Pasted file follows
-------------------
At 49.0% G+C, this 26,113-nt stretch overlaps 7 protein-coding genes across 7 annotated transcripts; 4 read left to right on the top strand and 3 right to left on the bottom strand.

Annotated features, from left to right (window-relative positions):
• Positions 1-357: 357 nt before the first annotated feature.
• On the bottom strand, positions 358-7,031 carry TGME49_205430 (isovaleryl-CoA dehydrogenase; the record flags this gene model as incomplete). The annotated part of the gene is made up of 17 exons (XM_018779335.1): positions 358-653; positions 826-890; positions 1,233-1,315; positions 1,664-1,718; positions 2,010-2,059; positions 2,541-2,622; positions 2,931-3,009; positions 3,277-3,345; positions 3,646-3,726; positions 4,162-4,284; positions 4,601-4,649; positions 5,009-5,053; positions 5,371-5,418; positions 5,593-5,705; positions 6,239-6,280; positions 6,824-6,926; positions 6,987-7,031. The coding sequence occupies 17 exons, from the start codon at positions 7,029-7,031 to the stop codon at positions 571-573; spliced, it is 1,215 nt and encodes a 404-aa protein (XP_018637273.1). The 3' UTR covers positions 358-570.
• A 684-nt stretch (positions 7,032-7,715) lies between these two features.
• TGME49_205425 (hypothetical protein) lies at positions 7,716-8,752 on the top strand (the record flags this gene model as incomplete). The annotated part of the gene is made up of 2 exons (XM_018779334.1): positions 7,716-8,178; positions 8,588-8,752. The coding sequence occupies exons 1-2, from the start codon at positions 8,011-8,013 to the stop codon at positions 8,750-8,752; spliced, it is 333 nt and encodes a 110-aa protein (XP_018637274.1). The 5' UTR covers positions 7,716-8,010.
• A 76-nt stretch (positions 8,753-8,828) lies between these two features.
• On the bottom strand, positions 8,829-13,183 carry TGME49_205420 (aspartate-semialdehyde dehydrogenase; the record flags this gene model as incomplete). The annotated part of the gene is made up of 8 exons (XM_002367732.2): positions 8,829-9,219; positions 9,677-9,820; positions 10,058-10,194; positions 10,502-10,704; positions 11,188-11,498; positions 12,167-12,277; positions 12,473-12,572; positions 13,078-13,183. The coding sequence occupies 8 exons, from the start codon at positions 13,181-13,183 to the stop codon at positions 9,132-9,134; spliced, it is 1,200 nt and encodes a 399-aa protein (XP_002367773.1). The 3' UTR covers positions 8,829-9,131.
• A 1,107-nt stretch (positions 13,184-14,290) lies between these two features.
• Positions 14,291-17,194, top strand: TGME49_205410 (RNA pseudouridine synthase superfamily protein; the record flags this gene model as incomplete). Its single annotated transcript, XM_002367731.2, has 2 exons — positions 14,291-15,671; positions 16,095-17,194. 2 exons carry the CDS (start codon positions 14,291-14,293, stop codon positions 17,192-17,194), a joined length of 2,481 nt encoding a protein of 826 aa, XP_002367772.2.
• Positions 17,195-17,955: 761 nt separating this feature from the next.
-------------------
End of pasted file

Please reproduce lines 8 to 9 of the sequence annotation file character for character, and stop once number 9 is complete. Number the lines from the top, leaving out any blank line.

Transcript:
• On the bottom strand, positions 8,829-13,183 carry TGME49_205420 (aspartate-semialdehyde dehydrogenase; the record flags this gene model as incomplete). The annotated part of the gene is made up of 8 exons (XM_002367732.2): positions 8,829-9,219; positions 9,677-9,820; positions 10,058-10,194; positions 10,502-10,704; positions 11,188-11,498; positions 12,167-12,277; positions 12,473-12,572; positions 13,078-13,183. The coding sequence occupies 8 exons, from the start codon at positions 13,181-13,183 to the stop codon at positions 9,132-9,134; spliced, it is 1,200 nt and encodes a 399-aa protein (XP_002367773.1). The 3' UTR covers positions 8,829-9,131.
• A 1,107-nt stretch (positions 13,184-14,290) lies between these two features.